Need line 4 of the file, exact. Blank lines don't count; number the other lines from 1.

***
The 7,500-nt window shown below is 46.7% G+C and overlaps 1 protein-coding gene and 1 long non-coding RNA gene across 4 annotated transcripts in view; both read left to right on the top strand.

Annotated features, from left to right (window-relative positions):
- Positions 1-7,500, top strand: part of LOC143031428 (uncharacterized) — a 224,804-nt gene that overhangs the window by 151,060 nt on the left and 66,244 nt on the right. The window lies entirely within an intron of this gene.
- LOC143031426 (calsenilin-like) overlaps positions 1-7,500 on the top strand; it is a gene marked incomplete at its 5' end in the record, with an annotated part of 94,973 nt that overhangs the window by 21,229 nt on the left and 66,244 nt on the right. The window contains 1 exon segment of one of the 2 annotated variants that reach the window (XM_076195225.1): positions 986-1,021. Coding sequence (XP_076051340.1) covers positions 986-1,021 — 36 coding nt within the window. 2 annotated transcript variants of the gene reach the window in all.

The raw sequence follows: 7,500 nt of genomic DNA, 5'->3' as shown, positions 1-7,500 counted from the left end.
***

- LOC143031426 (calsenilin-like) overlaps positions 1-7,500 on the top strand; it is a gene marked incomplete at its 5' end in the record, with an annotated part of 94,973 nt that overhangs the window by 21,229 nt on the left and 66,244 nt on the right. The window contains 1 exon segment of one of the 2 annotated variants that reach the window (XM_076195225.1): positions 986-1,021. Coding sequence (XP_076051340.1) covers positions 986-1,021 — 36 coding nt within the window. 2 annotated transcript variants of the gene reach the window in all.